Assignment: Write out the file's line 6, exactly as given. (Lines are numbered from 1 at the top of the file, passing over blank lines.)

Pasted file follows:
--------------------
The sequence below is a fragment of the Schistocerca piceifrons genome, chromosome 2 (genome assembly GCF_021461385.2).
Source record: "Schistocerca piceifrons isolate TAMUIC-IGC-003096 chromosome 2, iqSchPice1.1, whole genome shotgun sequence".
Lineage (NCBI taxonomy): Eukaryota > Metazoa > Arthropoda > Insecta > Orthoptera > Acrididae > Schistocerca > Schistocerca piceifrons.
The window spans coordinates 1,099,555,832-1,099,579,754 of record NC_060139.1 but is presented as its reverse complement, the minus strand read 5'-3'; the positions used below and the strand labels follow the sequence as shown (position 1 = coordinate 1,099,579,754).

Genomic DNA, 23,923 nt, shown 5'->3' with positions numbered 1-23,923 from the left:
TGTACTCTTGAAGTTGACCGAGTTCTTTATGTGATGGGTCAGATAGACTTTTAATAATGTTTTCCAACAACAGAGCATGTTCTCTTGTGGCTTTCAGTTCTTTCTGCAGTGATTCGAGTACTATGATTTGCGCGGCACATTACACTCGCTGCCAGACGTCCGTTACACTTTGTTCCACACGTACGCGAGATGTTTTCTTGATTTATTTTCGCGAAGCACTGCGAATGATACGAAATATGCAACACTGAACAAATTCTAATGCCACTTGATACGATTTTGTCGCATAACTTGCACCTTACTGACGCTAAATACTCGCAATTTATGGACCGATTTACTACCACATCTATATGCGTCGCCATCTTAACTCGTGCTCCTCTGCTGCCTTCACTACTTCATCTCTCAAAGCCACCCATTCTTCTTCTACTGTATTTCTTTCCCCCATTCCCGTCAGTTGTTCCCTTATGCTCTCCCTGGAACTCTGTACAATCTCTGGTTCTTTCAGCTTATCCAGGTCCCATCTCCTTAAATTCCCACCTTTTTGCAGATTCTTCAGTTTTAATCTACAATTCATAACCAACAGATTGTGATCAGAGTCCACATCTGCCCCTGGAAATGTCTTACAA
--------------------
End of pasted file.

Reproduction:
TGTACTCTTGAAGTTGACCGAGTTCTTTATGTGATGGGTCAGATAGACTTTTAATAATGTTTTCCAACAACAGAGCATGTTCTCTTGTGGCTTTCAGTTCTTTCTGCAGTGATTCGAGTACTATGATTTGCGCGGCACATTACACTCGCTGCCAGACGTCCGTTACACTTTGTTCCACACGTACGCGAGATGTTTTCTTGATTTATTTTCGCGAAGCACTGCGAATGATACGAAATATGCAACACTGAACAAATTCTAATGCCACTTGATACGATTTTGTCGCATAACTTGCACCTTACTGACGCTAAATACTCGCAATTTATGGACCGATTTACTACCACATCTATATGCGTCGCCATCTTAACTCGTGCTCCTCTGCTGCCTTCACTACTTCATCTCTCAAAGCCACCCATTCTTCTTCTACTGTATTTCTTTCCCCCATTCCCGTCAGTTGTTCCCTTATGCTCTCCCTGGAACTCTGTACAATCTCTGGTTCTTTCAGCTTATCCAGGTCCCATCTCCTTAAATTCCCACCTTTTTGCAGATTCTTCAGTTTTAATCTACAATTCATAACCAACAGATTGTGATCAGAGTCCACATCTGCCCCTGGAAATGTCTTACAA